Arnade used to be a Wall Street trader in the top 1% of income-earners in America. Over time, however, he became discontent with the emptiness of the life that accompanied Wall Street trading. He has plenty of pieces online, so if you’re interested in his story, I would recommend you simply search for his name. You’ll find plenty of stories, both heartbreaking and encouraging. What I find compelling about his story is that he was willing to go where others were not. He visited the so-called “dangerous” parts of society: he spent time with prostitutes, drug addicts, and homeless persons. Over time, his travels brought him to a different understanding of American politics and culture.
I found myself thinking about the above excerpt after reading a short blog post by Ranjan Roy on the social ramifications of technology in the service industry. Here’s a quote:
We are losing the spaces we share across socioeconomic strata. Slowly, but surely, we are building the means for an everyday urbanite to exist solely in their physical and digital class lanes. It used to be the rich, and then everyone else. Now in every realm of daily consumer life, we are able to efficiently separate ourselves into a publicly visible delineation of who belongs where…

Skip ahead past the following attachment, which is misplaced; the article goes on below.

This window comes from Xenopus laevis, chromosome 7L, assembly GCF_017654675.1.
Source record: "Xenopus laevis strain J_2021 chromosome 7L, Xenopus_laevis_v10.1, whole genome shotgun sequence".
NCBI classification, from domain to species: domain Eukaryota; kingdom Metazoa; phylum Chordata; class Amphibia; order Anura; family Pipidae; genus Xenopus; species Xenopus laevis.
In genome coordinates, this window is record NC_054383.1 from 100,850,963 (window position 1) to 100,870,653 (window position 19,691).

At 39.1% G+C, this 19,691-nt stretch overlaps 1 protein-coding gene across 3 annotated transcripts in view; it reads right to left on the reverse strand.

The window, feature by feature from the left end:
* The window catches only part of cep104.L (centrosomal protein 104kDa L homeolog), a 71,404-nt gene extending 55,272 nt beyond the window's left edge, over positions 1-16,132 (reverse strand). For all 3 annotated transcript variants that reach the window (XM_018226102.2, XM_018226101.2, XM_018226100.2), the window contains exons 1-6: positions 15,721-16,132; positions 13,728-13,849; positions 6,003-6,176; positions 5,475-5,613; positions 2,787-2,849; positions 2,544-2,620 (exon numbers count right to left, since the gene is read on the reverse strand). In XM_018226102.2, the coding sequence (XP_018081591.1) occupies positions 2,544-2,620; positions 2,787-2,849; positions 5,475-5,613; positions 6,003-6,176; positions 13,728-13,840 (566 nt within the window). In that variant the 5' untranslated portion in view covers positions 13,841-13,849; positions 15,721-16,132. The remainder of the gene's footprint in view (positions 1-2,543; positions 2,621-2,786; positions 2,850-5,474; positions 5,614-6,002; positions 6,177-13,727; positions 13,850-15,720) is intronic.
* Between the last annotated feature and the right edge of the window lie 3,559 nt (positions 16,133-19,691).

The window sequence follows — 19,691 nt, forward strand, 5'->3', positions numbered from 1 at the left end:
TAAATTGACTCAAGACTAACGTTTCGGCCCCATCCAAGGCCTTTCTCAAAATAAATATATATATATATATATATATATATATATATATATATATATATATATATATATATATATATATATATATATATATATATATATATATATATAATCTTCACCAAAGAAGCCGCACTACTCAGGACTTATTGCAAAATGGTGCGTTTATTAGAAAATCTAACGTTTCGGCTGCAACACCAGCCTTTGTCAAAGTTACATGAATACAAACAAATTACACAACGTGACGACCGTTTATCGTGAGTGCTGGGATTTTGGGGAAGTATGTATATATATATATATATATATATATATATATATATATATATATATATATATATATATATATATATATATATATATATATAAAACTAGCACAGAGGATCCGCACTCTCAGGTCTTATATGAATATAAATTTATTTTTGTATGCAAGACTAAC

One by one, we are beginning to dismantle any semblance of public shared experiences thanks to the magic of segmenting out a society of consumers by their willingness-to-pay. It's like our entire daily routine slowly becomes an airplane boarding process.
Ranjan rightly points out that economic stratification in various market sectors has led to something a little strange—we no longer brush up against people from other socio-economic strata in daily outings. But (and this is a big “but”) this is largely an urban phenomenon, or at least the experience he describes is one that he has observed in an urban setting.